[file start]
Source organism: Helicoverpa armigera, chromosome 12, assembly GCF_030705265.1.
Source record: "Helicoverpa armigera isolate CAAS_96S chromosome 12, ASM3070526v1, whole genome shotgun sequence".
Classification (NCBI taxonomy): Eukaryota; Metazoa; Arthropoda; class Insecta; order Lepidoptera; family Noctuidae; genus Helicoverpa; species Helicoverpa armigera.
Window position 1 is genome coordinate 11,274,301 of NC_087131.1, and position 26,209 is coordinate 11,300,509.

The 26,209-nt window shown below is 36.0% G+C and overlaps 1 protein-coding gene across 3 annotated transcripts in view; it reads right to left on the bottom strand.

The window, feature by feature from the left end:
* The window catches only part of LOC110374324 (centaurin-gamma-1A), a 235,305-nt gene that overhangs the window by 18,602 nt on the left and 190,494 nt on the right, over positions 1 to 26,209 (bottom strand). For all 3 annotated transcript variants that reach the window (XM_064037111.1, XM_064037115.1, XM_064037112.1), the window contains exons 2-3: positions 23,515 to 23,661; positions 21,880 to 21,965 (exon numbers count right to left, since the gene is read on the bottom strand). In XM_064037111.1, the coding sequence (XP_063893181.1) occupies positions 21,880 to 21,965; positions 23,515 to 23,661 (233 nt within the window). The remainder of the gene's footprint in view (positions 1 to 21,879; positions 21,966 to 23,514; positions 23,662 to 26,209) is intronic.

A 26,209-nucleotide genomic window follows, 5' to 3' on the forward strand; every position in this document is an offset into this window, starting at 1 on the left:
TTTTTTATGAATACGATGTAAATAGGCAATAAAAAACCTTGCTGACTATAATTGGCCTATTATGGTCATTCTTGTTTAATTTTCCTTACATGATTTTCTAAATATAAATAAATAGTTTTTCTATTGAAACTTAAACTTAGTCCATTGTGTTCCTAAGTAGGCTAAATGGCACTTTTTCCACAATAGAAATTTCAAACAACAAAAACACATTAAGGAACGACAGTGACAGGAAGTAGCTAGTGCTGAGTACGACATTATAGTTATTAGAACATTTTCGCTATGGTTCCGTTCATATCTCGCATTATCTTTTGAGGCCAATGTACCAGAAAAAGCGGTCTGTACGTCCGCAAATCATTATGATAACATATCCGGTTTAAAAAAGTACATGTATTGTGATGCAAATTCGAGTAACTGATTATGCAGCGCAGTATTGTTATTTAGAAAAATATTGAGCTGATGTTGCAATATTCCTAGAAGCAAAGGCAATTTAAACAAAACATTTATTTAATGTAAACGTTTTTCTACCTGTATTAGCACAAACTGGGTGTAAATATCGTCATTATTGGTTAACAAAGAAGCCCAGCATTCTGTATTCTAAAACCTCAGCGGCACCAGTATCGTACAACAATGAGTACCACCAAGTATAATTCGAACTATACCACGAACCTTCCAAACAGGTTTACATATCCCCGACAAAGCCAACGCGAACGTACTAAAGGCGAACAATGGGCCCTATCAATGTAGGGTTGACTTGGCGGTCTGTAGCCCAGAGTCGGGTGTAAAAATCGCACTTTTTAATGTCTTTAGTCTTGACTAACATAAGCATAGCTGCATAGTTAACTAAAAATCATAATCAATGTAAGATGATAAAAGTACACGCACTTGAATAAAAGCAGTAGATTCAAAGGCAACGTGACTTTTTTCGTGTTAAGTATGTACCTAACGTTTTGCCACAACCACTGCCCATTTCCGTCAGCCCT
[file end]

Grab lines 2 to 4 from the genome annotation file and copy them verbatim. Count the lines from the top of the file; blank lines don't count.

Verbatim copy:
Source record: "Helicoverpa armigera isolate CAAS_96S chromosome 12, ASM3070526v1, whole genome shotgun sequence".
Classification (NCBI taxonomy): Eukaryota; Metazoa; Arthropoda; class Insecta; order Lepidoptera; family Noctuidae; genus Helicoverpa; species Helicoverpa armigera.
Window position 1 is genome coordinate 11,274,301 of NC_087131.1, and position 26,209 is coordinate 11,300,509.